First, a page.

Due to the extremely small amounts of gas used, superposition of scents in the audience is thus reliably prevented without any perceptible ventilation. This is very important, as the audience will not be distracted from the movie in any way.

Helium is excellently suited for this purpose, both with regard to health and safety regulations. It is non-combustible, chemically inert and completely harmless with respect to health; it has been used successfully for breathing apparatus of divers and breathing aids of asthmatics for decades.

The inner surfaces of the conduits and the conduit arrangement may have to be adjusted somewhat because of the considerably smoother and quicker flow of helium.

The quantities of helium required for scent transport are very small; nevertheless, thrifty use can be of advantage. According to an embodiment of the invention (not shown), seats that are not occupied during the showing of a movie are automatically disconnected from the scent stream so as to prevent expensive helium from being discharged unnecessarily. In a modified version, only the occupied seats are activated either manually by pushbutton or upon contact when a person sits down so that aromas and helium are only given off at the seats actually used.

The fascination of scents accompanying a movie does not only depend on the activation of the aroma available but also on the profile of an aroma whose particular characteristics have to be maintained.

For an aromatic impression to be considered credible and true to nature, the ageing process of the scent is often very important. To prevent the aromatic substances which at the time of discharge may have spent many weeks in the film scent reservoir of a cinema from ageing prematurely, the ambient temperature of the aromas to be stored is considerably decreased in the film scent reservoir 4 according to the embodiment of the invention as illustrated in FIG. 3.

The aromatic substances associated with individual scenes are contained in scent carriers 16 arranged on a scent roll 18. The scent roll 18 is rotatably mounted on a journal bearing 22 and secured by a journal securing means 23. The scent conduit leading to the viewers has access to all scent carriers 16 of the scent roll 18 via the scent connecting piece 24. The correct scent associated with a certain scene is triggered by scent pulses 11 arranged on the signal track 8 of the film stock 12 which are supplied to the scent roll controlling means 13. The scent roll controlling means 13 selects the appropriate scene-related aroma via the control wheel 21.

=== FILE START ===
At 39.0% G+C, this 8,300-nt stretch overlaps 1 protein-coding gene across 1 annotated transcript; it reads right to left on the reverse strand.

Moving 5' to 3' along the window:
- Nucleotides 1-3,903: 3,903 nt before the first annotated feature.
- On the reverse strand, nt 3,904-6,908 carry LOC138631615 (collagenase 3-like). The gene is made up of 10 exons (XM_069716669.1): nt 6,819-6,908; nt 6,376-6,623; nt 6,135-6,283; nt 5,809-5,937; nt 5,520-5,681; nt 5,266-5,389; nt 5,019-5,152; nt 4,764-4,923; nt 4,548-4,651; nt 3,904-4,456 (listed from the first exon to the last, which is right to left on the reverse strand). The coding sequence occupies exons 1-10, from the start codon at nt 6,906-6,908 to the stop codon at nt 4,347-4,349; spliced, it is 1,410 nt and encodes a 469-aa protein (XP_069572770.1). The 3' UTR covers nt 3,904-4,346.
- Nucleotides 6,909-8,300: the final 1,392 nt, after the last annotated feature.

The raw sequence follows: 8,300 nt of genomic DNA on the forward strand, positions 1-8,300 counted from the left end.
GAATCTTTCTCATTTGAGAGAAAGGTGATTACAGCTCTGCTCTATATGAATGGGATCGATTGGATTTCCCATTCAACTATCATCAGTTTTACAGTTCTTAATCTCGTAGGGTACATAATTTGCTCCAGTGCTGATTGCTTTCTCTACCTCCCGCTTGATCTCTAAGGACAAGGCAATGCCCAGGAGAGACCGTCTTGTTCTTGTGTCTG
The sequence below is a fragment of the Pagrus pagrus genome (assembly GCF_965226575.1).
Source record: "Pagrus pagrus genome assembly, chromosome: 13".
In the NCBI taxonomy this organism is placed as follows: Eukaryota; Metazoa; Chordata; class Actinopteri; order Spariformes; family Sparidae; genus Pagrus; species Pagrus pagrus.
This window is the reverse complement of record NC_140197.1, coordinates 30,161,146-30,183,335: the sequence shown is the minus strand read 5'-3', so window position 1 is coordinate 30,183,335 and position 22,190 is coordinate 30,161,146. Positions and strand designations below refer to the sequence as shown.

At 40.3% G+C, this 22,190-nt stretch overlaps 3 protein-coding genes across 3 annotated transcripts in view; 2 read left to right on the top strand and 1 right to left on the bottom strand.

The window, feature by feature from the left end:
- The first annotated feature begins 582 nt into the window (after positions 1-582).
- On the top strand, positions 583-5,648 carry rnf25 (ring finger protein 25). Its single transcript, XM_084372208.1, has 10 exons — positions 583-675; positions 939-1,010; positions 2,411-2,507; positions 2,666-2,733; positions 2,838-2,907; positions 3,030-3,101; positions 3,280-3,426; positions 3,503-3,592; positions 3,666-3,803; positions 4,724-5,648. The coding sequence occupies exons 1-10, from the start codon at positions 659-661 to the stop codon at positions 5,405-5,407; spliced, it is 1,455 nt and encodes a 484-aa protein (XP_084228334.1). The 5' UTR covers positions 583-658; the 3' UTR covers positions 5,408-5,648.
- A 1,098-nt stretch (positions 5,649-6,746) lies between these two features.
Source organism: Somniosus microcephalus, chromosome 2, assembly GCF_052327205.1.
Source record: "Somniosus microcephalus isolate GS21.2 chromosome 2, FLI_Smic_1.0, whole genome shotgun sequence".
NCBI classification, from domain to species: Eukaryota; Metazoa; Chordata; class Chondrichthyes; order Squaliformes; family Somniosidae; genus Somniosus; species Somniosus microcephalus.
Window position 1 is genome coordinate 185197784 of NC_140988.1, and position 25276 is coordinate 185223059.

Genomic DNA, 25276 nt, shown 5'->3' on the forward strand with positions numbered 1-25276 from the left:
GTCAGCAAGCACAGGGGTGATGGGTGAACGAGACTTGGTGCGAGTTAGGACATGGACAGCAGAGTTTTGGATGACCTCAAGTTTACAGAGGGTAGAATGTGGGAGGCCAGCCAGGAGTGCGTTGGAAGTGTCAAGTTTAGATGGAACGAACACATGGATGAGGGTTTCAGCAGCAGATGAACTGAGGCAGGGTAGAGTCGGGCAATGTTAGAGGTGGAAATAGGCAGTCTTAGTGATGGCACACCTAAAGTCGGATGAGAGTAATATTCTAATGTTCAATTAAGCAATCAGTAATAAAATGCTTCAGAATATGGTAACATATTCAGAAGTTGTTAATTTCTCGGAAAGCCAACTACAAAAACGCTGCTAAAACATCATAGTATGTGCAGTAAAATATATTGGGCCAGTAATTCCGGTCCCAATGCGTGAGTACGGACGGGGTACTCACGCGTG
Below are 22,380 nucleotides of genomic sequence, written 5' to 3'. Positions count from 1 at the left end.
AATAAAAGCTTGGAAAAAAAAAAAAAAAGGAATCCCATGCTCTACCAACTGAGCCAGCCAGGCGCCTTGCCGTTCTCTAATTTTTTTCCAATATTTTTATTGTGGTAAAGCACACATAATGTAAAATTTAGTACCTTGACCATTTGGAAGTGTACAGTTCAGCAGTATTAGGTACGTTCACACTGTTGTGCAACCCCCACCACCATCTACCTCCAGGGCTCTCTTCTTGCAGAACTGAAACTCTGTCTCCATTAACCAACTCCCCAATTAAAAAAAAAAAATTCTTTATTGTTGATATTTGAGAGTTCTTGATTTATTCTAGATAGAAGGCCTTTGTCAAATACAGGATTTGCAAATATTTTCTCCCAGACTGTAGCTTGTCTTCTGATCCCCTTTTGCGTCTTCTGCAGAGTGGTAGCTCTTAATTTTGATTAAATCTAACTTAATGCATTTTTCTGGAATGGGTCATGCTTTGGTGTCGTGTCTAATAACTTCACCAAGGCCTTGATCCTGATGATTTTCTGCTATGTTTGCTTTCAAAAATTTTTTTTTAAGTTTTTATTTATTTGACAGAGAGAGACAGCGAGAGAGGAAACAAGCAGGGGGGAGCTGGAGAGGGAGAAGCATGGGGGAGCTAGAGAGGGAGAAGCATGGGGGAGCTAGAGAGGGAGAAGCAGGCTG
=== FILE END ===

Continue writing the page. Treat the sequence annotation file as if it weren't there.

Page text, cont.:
For reducing the ambient temperature of the aromas stored on the scent roll 18, a specific dry cooling system 17 is incorporated in the film scent reservoir 4. The dry cooling system adjusts the ambient air in the film scent reservoir 4 at coolness and moisture values optimally suited for all the scents on the scent roll 18; said values may vary slightly depending on the scent roll 18 and the film.

The specific coolness and moisture values of each scent roll 18 are reported to the central controlling means 30 via a data track (not shown) on the scent roll 18.

The appropriate coolness value is fed from the central controlling means 30 to the dry cooling system 17, the excess heat flowing to the external heat exchangers 20. The moisture which frequently collects during cooling steps and which may impair the quality of some aromas is controlled in the film scent reservoir 4 via a moisture controlling means 27 which is also controlled by the central controlling means 30.

The central controlling means 30 simultaneously controls all scent commands fed to the scent roll 18 via the scent controlling means 13, as well as all the commands used in the cinema, e.g. commands concerning valves, the heating process and the like.

The scents introduced in the conduit system from the scent carriers 16 of the scent roll 18 via the scent connecting piece 24 are delivered—in a most accurately electronically controlled process—to the individual spectator and are optionally activated by a heating system. If the heating system is a central heating system directly behind the scent inlet at the scent connecting piece 24, the required thermal energy may optionally be drawn by a correspondingly adapted heat exchanger of the cooling system.

FIG. 4, which illustrates an embodiment of a scent supply conduit, shows the type of flow profile in a scent supply conduit 31 (considerably enlarged) as intended in application PCT/EP92/02446 incorporated herein.

Said scent supply conduit 31 comprises a conduit wall 32 with a straight inner wall 32 a and the flow profile 39 as it usually occurs in this connection. It can be clearly seen that the flow velocity of the air conveyed in said conduit sharply decreases at the inner walls 32 a of the conduit.

This may lead to micro-particles, here: aroma particles, carried in the air flow being deposited on the edges of such conduits, as they are not sufficiently entrained by the slow marginal flow.

When aromas are given off for a rather long period of time, so many aroma particles may deposit on the conduit walls that a subsequent air flow without aromas, i.e. pure air, takes on the scent of previous aroma discharge(s) and carries said scent to the audience even after the relevant movie scene.

Likewise, previous aromas could mix with subsequent scents and cause a mixture of scents which the audience may find to be unpleasant and which would no longer correspond to the movie scenes. As a result, the audience would be irritated and distracted from the movie instead of experiencing it more intensely.